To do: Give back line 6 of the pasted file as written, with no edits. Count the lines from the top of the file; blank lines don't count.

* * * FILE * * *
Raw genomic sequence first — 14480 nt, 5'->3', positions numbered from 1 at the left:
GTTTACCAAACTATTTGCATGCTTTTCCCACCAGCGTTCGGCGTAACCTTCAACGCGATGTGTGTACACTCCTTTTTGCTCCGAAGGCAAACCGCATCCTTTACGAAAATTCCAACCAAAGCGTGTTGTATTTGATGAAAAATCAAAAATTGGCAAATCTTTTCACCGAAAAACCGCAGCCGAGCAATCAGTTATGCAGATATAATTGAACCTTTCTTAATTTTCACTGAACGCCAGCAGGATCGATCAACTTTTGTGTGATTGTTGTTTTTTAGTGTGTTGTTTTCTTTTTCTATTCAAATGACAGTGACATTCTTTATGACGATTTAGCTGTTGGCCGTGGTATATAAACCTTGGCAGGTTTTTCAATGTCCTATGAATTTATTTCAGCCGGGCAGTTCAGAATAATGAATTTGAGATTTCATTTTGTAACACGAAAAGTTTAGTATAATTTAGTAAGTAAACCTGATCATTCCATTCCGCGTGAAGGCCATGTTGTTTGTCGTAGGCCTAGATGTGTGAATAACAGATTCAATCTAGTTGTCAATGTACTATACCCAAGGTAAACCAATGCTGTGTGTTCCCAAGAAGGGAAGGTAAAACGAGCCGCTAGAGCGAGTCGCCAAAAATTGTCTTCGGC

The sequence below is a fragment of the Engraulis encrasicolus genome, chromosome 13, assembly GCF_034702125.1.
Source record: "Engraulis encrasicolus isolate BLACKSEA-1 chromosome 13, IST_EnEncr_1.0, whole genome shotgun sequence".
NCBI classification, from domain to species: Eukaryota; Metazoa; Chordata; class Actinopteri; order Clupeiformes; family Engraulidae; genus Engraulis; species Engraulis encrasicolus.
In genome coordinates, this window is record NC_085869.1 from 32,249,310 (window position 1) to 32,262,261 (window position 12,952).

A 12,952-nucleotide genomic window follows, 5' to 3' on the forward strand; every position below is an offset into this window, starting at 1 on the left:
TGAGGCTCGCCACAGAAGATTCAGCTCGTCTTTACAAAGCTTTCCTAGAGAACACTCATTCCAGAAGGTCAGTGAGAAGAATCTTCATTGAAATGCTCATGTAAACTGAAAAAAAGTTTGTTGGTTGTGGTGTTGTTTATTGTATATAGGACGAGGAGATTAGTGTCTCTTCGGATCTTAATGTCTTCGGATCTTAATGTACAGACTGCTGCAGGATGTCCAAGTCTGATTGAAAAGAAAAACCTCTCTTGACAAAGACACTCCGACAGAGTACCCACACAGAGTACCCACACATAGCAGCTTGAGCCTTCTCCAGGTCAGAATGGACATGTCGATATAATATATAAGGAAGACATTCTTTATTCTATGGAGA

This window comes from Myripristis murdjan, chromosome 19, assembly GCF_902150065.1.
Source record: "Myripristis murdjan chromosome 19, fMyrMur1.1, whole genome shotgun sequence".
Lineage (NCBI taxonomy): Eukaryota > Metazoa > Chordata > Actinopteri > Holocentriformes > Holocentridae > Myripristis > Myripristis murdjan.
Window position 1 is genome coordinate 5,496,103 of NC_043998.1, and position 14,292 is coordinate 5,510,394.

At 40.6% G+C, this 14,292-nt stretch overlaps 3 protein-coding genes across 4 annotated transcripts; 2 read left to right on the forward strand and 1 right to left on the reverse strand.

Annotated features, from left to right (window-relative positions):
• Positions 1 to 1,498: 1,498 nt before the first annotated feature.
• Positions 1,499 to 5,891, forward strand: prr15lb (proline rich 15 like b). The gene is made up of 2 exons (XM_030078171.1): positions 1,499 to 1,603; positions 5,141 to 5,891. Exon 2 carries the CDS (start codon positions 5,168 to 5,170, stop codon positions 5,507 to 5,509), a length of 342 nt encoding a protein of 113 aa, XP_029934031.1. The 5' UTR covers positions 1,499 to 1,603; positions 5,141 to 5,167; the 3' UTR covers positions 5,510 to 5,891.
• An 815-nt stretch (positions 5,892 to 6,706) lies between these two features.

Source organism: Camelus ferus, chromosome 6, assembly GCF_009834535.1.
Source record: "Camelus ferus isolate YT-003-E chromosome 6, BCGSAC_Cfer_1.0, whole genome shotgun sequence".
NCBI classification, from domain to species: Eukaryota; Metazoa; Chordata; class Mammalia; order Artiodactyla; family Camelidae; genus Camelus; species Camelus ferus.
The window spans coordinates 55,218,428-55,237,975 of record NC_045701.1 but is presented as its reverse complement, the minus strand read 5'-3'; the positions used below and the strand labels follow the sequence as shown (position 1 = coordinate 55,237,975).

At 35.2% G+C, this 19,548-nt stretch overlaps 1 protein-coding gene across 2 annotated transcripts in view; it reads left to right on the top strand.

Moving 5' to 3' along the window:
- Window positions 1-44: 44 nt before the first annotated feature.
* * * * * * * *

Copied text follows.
In genome coordinates, this window is record NC_085869.1 from 32,249,310 (window position 1) to 32,262,261 (window position 12,952).